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Famous Inmates at Folsom State Prison

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List RulesList of notable Folsom prisoners

List of Famous Inmates at Folsom State Prison ranked by fame and notoriety. Folsom State Prison is the second oldest prison in the state of California and it holds a population of 2,469. Johnny Cash was never an inmate at Folsom Prison, but he made the institution famous with his song “Folsom Prison Blues.” Cash went on to perform two concerts for the inmates at Folsom State Prison and he called them the most enthusiastic audience that he ever played for.

Who is the most famous inmate at Folsom State Prison? Manson Family leader Charlie Manson tops our list. Manson convinced his followers to kill Sharon Tate and nine other individuals leading to his conviction for murder and conspiracy. Manson spent 1972 through 1976 at Folsom State Prison. Psychologist, writer and psychedelic drug advocate Timothy Leary spent a few years in the 70s at Folsom Prison, after first escaping a minimum security prison and sending authorities on a world wide search. President Richard Nixon called Leary “the most dangerous man in America.

“Super Freak” singer Rick James served two years in Folsom Prison after being found guilty of two counts of assault. Former Death Row Records CEO Suge Knight also spent time at Folsom for assault charges.

What do you think of the famous inmates at Folsom State Prison? Share your thoughts in the comments section.
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  • Marion Hugh "Suge" Knight Jr. (; born April 19, 1965) is an American record producer, music executive, former American football player and convicted felon. He is best known as the co-founder and former CEO of Death Row Records, which rose to dominate the rap charts after Dr. Dre's breakthrough album The Chronic in 1992, and enjoyed several years of chart successes for artists including 2Pac, Dr. Dre, Snoop Dogg, Outlawz and Tha Dogg Pound. Suge Knight is also known for his numerous legal issues. In September 2018, Knight pleaded no contest to voluntary manslaughter in a fatal 2015 hit-and-run and was sentenced to 28 years in prison....  more

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    • Photo: California Department of Corrections and Rehabilitation / Wikimedia Commons / Public Domain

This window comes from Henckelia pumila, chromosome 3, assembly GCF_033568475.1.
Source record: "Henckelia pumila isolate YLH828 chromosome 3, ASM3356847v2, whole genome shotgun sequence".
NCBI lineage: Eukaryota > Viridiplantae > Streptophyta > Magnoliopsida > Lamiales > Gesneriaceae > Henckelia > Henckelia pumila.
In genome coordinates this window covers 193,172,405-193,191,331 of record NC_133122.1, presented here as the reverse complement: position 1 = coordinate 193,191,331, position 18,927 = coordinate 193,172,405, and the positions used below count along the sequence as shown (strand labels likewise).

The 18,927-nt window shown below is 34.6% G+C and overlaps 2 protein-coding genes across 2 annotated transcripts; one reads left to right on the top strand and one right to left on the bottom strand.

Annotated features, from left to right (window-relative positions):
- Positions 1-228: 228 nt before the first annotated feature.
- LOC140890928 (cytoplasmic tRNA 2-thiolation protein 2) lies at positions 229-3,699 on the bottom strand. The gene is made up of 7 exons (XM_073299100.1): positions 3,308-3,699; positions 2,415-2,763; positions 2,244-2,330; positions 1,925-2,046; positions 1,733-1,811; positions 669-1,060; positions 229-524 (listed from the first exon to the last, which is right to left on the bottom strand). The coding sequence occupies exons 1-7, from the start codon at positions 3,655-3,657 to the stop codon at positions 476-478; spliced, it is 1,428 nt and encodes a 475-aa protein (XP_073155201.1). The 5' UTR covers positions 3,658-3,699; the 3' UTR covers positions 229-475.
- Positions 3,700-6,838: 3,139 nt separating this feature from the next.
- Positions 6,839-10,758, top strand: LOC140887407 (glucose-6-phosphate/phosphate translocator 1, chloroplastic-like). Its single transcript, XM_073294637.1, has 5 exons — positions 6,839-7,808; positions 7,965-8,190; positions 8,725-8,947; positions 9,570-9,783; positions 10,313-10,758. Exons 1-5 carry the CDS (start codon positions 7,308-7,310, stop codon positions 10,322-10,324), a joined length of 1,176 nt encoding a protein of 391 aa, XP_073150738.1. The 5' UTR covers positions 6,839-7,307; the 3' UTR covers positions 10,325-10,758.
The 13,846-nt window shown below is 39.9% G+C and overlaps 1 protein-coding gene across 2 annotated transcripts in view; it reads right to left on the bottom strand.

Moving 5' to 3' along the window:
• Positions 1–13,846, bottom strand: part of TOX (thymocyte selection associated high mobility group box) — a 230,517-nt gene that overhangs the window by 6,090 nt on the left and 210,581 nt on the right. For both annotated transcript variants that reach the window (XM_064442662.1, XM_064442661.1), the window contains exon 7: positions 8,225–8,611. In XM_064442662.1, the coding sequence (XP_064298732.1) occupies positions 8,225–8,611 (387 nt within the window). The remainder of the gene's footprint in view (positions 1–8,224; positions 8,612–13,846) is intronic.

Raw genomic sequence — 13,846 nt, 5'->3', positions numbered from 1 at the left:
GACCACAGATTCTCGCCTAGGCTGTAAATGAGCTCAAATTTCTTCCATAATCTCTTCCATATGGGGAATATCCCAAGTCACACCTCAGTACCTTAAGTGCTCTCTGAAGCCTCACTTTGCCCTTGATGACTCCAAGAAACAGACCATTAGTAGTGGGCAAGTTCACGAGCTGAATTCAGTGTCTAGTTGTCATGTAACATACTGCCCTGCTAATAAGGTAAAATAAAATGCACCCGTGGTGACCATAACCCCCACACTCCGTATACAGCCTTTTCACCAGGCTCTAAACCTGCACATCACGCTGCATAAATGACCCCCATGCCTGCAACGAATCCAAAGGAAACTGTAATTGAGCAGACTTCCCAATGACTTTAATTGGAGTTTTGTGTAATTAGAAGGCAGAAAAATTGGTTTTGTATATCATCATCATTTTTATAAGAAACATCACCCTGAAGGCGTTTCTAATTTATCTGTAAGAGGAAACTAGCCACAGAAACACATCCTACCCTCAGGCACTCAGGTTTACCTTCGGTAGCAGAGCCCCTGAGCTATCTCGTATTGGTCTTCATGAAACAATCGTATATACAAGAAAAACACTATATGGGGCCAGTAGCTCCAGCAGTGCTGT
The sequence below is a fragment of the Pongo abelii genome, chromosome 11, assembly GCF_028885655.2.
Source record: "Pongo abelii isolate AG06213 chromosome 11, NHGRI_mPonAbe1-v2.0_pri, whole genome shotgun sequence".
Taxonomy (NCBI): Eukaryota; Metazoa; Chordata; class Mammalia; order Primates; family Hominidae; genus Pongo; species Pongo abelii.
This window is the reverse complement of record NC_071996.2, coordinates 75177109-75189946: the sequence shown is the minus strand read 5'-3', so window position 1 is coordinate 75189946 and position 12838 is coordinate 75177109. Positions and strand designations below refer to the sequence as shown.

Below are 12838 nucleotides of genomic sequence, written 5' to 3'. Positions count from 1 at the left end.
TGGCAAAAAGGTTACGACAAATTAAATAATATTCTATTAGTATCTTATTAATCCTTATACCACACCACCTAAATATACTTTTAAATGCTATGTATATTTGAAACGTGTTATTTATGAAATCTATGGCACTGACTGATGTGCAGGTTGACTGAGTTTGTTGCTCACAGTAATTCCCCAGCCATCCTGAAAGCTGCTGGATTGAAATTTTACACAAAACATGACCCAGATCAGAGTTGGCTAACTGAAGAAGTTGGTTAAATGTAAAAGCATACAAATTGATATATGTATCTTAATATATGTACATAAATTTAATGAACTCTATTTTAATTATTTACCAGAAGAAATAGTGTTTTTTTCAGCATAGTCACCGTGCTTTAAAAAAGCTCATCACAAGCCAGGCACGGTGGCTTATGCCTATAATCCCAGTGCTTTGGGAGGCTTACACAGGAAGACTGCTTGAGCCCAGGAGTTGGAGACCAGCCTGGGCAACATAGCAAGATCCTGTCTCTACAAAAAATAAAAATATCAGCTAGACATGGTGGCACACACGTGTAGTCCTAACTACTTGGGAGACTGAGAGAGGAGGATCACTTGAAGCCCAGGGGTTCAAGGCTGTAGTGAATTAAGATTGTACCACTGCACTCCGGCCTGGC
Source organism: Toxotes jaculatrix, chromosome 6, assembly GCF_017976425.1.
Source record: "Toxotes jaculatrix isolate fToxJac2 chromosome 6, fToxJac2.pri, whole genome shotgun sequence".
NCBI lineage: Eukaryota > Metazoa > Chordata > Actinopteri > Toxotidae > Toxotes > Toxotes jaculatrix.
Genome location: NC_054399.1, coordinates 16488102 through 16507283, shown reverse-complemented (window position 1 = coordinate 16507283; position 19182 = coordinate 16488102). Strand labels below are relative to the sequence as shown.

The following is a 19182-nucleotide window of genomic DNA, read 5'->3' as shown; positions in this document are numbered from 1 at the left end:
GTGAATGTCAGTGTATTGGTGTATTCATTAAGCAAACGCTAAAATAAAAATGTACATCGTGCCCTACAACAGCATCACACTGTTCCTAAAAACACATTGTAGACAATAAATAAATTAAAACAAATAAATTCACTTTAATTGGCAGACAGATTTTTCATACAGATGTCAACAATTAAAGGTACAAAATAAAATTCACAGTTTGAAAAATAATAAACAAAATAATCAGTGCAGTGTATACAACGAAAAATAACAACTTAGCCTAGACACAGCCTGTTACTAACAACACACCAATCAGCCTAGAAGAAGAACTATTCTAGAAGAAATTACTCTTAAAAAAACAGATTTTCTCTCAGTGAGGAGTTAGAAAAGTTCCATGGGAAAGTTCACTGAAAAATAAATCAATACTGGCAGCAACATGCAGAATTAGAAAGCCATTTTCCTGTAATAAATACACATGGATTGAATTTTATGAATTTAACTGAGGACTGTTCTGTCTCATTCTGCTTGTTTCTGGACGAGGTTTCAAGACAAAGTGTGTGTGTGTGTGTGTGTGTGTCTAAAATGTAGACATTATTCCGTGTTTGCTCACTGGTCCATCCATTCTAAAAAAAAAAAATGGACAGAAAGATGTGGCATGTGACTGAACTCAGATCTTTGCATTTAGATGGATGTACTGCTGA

Charles Milles Manson (né Maddox, November 12, 1934 – November 19, 2017) was an American criminal and cult leader. In mid-1967, he formed what became known as the Manson Family, a quasi-commune based in California. Manson's followers committed a series of nine murders at four locations in July and August 1969. According to the Los Angeles County district attorney, Manson plotted to start a race war, though he and others involved long disputed this motive. In 1971, he was convicted of first-degree murder and conspiracy to commit murder for the deaths of seven people. Although the prosecution conceded that Manson never literally ordered the murders, they contended that his ideology...  more

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      • Rick James (born James Ambrose Johnson Jr. February 1, 1948 – August 6, 2004) was an American singer-songwriter, multi-instrumentalist and producer. Born and raised in Buffalo, New York, James began his musical career in his teen years. He was in a number of various bands and groups before entering the U.S. Navy to avoid being drafted in the early 1960s. In 1965, James deserted to Toronto, Canada, where he formed the rock band the Mynah Birds, who eventually signed a recording deal with Motown Records in 1966. James's career with the group halted after military authorities discovered his whereabouts and eventually convicted James on a one-year prison term related to the draft charges. After...  more

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        • Timothy Francis Leary (October 22, 1920 – May 31, 1996) was an American psychologist and writer known for advocating the exploration of the therapeutic potential of psychedelic drugs under controlled conditions. As a clinical psychologist at Harvard University, Leary conducted experiments under the Harvard Psilocybin Project in 1960–62 (LSD and psilocybin were still legal in the United States at the time), resulting in the Concord Prison Experiment and the Marsh Chapel Experiment. The scientific legitimacy and ethics of his research were questioned by other Harvard faculty because he took psychedelics together with research subjects and pressured students in his class to take psychedelics...  more

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